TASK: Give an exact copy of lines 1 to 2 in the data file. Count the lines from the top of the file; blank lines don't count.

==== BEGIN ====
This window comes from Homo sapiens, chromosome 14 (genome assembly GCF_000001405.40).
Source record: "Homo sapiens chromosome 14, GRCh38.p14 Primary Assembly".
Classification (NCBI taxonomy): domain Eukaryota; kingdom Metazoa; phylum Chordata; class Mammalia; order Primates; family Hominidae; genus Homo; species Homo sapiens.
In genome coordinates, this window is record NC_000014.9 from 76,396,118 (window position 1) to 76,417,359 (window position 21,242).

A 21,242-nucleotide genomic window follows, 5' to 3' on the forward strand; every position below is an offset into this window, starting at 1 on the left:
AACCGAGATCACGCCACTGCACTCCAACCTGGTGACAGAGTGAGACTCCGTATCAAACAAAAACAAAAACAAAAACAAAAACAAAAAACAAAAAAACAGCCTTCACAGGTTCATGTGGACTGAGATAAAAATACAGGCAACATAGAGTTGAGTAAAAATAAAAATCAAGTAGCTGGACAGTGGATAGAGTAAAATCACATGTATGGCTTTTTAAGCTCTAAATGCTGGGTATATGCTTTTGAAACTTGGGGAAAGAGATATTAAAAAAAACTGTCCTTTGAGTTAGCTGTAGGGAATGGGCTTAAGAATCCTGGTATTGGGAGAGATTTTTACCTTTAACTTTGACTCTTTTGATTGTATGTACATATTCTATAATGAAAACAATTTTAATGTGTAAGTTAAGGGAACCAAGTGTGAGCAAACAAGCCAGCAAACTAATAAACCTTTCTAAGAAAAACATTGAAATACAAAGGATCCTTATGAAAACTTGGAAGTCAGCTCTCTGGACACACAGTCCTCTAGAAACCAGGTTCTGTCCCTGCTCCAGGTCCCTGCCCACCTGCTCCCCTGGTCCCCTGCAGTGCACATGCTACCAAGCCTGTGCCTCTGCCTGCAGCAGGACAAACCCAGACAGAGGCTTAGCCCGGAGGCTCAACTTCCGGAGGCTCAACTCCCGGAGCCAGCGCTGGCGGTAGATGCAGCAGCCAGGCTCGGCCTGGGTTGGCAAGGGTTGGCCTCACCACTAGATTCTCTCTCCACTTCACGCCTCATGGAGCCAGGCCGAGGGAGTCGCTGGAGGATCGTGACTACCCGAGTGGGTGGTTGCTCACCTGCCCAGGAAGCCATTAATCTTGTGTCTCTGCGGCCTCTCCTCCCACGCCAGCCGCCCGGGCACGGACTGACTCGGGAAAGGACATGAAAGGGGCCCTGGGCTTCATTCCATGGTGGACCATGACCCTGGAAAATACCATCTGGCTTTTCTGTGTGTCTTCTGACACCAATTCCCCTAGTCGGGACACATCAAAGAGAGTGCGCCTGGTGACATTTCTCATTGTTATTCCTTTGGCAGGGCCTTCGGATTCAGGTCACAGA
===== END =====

This window comes from Homo sapiens, chromosome 14 (genome assembly GCF_000001405.40).
Source record: "Homo sapiens chromosome 14, GRCh38.p14 Primary Assembly".